• Call for Posters: The Indiana Music Education Association will sponsor a research and best practice poster session at its professional development conference in Fort Wayne, Indiana, January 12-14, 2017. In-service teachers, graduate students, university faculty, and others are encouraged to submit their work for consideration. Research, regardless of paradigm, that is either completed or in-progress on any topic relating to music teaching and learning will be considered. Research in related areas will also be considered if a significant connection to teaching and learning processes is evident. In-service teachers conducting action research in their classrooms are encouraged to submit these projects for consideration. Best Practice submissions should describe programs or practices that are effectively meeting important goals in music education. Proposals should include a specific justification and/or rationale for the program or practice, and a description of the context in which it has been implemented. Deadline for submissions is November 15, 2016.

  • AHRC Jazz and Everyday Aesthetics Research Event: Jazz and Everyday Aesthetics is an AHRC-funded research network involving colleagues from Birmingham City University, University of Warwick, University of Liverpool, University of Edinburgh, University of Amsterdam, University of Plymouth and the British Library. The first event for the project is taking place at the Regent Street Cinema in London on Thursday 17 November, 2:00-5:30 pm as part of the EFG London Jazz Festival ( Please join us for a keynote address by Professor Mark Smith from the University of South Carolina (2-3pm) entitled "Learning to Listen: Lessons from the American Past," a performance by the Mike Fletcher Trio (3-4pm), and the project launch (4-5:30pm).

    Mark Smith is Carolina Distinguished Professor of History at the University of South Carolina. He is author or editor of a dozen books, including Mastered by the Clock: Time, Slavery, and Freedom in the American South (winner of the Organization of American Historians' 1997 Avery O. Craven Award); Debating Slavery: Economy and Society in the Antebellum American South; Listening to Nineteenth-Century America; How Race Is Made: Slavery, Segregation, and the Senses (a Choice Outstanding Academic Title); Sensing the Past: Seeing, Hearing, Smelling, Tasting, and Touching in History, and Camille, 1969: Histories of a Hurricane. His most recent book, published in 2014, is The Smell of Battle, The Taste of Siege: A Sensory History of the American Civil War. The Mike Fletcher Trio brings together composer and multi-reedist Mike Fletcher on saxes and flutes, bassist Olie Brice (Paul Dunmall, Tony Malaby, Ken Vandermark) and renowned US drummer Jeff Williams (Stan Getz, Lee Konitz, Joe Lovano).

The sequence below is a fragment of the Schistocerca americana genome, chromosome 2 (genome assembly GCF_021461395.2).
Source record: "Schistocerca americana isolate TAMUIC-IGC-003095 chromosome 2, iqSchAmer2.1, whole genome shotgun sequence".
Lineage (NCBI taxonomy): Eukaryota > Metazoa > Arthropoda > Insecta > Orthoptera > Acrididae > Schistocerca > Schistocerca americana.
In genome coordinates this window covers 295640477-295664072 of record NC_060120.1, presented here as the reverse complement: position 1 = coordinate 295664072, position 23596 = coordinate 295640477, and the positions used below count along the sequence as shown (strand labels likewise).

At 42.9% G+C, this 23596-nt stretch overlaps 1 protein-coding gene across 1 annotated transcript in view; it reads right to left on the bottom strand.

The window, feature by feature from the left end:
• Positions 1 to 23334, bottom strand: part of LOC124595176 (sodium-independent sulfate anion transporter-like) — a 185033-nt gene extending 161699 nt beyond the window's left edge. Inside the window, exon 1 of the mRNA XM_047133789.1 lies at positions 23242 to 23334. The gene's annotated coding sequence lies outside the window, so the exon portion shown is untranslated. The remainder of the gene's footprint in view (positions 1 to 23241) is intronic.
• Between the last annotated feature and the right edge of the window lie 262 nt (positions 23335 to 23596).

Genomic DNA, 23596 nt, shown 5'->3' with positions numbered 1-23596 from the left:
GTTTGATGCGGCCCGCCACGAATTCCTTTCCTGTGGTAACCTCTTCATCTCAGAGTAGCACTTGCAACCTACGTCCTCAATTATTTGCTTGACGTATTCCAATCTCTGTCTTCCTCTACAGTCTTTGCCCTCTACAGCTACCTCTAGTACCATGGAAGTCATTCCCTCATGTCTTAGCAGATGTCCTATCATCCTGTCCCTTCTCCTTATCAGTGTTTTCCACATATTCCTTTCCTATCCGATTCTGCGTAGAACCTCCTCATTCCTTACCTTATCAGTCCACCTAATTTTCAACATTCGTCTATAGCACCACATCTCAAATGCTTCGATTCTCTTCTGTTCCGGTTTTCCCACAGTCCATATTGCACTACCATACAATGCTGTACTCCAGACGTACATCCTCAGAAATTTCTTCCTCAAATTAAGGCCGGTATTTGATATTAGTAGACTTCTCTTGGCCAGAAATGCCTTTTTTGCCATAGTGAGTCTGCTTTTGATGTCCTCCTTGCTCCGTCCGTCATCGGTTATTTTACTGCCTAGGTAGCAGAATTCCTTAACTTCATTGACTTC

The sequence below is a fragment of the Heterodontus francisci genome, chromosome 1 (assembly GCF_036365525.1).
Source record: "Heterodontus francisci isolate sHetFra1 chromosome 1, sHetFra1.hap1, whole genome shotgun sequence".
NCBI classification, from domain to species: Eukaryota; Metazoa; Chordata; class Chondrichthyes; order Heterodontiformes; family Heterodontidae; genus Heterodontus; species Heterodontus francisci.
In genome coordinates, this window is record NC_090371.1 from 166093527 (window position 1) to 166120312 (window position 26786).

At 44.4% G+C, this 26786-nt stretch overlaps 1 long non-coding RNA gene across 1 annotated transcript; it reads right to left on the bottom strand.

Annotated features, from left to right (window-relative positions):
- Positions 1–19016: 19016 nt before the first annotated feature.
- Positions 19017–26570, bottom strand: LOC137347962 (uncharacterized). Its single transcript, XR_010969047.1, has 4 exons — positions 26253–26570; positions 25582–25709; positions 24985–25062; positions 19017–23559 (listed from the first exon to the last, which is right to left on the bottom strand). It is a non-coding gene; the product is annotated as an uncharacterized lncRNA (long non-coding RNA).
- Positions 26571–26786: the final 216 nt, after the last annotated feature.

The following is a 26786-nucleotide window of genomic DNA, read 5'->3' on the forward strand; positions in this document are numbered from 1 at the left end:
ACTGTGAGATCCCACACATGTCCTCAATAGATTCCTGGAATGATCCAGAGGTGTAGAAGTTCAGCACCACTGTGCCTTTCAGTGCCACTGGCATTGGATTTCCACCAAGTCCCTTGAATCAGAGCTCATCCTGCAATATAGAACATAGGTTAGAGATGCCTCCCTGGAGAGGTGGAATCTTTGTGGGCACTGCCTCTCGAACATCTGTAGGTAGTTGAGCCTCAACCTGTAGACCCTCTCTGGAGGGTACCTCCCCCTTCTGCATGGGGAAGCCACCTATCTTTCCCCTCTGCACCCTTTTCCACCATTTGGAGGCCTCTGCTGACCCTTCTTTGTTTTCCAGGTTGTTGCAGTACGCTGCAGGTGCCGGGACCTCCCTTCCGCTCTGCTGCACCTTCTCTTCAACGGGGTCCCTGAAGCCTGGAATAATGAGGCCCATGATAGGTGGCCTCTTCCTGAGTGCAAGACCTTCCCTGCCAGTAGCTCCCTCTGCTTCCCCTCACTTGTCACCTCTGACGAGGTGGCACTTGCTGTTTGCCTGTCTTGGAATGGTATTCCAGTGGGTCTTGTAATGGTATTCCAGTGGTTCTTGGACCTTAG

For more information contact Nicholas Gebhardt ( or Roger Fagge (



  • Film Review: New Rahsaan Roland Kirk Documentary “The Case of the Three Sided Dream” goes inside the multi-instrumentalist's artistic brilliance: Rahsaan Roland KirkJazz produced many multi-instrumentalists before Rahsaan Roland Kirk, and has produced many more since his death in 1977. But none embodied the idea of multi-instrumentalism as definitively as Rahsaan Roland Kirk. The mission of The Case of the Three Sided Dream, Adam Kahan’s award-winning feature documentary, is to solidify Kirk’s position as an artist to rank alongside John Coltrane, Eric Dolphy and other barrier-shattering contemporaries. This film is currently available through Vimeo on Demand and iTunes. A DVD release, as well as theatrical screenings in New York, Los Angeles, Toronto and across Europe, are scheduled for the fall. Purchase this issue from Barnes & Noble or Apple Newsstand. Print and digital subscriptions are also available.
  • Vocal Jazz Improvisation: An Instrumental Approach (Intermediate & Advanced Studies): Vocal Jazz ImprovThis is a book of intermediate and advanced exercises and etudes which I have written for the serious jazz vocalist who wants to take his or her improvisation skills to a higher level. Based in Bebop and traditional jazz sonorities, this book explores common ii-V-I based chord progressions, classic song forms, and favorite jazz standards, in “vocalist friendly” keys for both men and women. Important topics such as jazz theory, jazz scales, chord nomenclature, scat syllables and basic jazz piano are explored. In addition, the book includes downloadable recordings of all the exercises and etudes, offering the chance to sing along with me (voice and sax) and Rosana Eckert (voice).This product page is for US orders only. If you are purchasing from Europe, please CLICK HERE.  

We have a number of new industry job openings listed on our site.